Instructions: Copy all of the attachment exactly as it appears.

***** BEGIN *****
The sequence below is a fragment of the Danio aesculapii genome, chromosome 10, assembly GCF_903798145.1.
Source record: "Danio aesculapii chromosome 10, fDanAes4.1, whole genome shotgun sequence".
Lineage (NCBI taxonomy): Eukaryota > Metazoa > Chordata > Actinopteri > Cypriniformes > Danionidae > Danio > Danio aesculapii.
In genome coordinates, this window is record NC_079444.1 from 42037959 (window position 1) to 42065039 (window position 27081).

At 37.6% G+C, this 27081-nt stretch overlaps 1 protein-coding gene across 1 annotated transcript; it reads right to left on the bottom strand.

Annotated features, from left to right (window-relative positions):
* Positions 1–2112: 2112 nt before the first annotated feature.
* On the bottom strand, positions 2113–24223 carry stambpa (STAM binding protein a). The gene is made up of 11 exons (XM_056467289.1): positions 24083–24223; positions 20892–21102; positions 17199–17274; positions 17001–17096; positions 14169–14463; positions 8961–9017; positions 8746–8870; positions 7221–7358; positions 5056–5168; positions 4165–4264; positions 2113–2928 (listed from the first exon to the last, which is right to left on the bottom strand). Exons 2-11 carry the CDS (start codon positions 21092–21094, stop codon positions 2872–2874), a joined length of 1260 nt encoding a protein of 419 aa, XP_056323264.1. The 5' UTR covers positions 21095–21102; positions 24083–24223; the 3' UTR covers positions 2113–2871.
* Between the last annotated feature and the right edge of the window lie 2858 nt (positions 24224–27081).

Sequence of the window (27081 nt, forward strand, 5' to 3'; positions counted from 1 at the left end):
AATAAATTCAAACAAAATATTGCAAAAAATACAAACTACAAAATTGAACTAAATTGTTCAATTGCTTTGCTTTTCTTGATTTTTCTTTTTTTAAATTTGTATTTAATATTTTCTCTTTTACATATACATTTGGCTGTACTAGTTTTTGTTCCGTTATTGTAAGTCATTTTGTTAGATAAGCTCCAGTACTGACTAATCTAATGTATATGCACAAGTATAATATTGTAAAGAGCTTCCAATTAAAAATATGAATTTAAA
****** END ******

The sequence below is a fragment of the Danio aesculapii genome, chromosome 10, assembly GCF_903798145.1.
Source record: "Danio aesculapii chromosome 10, fDanAes4.1, whole genome shotgun sequence".
Lineage (NCBI taxonomy): Eukaryota > Metazoa > Chordata > Actinopteri > Cypriniformes > Danionidae > Danio > Danio aesculapii.
In genome coordinates, this window is record NC_079444.1 from 42037959 (window position 1) to 42065039 (window position 27081).

At 37.6% G+C, this 27081-nt stretch overlaps 1 protein-coding gene across 1 annotated transcript; it reads right to left on the bottom strand.

Annotated features, from left to right (window-relative positions):
* Positions 1–2112: 2112 nt before the first annotated feature.
* On the bottom strand, positions 2113–24223 carry stambpa (STAM binding protein a). The gene is made up of 11 exons (XM_056467289.1): positions 24083–24223; positions 20892–21102; positions 17199–17274; positions 17001–17096; positions 14169–14463; positions 8961–9017; positions 8746–8870; positions 7221–7358; positions 5056–5168; positions 4165–4264; positions 2113–2928 (listed from the first exon to the last, which is right to left on the bottom strand). Exons 2-11 carry the CDS (start codon positions 21092–21094, stop codon positions 2872–2874), a joined length of 1260 nt encoding a protein of 419 aa, XP_056323264.1. The 5' UTR covers positions 21095–21102; positions 24083–24223; the 3' UTR covers positions 2113–2871.
* Between the last annotated feature and the right edge of the window lie 2858 nt (positions 24224–27081).

Sequence of the window (27081 nt, forward strand, 5' to 3'; positions counted from 1 at the left end):
AATAAATTCAAACAAAATATTGCAAAAAATACAAACTACAAAATTGAACTAAATTGTTCAATTGCTTTGCTTTTCTTGATTTTTCTTTTTTTAAATTTGTATTTAATATTTTCTCTTTTACATATACATTTGGCTGTACTAGTTTTTGTTCCGTTATTGTAAGTCATTTTGTTAGATAAGCTCCAGTACTGACTAATCTAATGTATATGCACAAGTATAATATTGTAAAGAGCTTCCAATTAAAAATATGAATTTAAA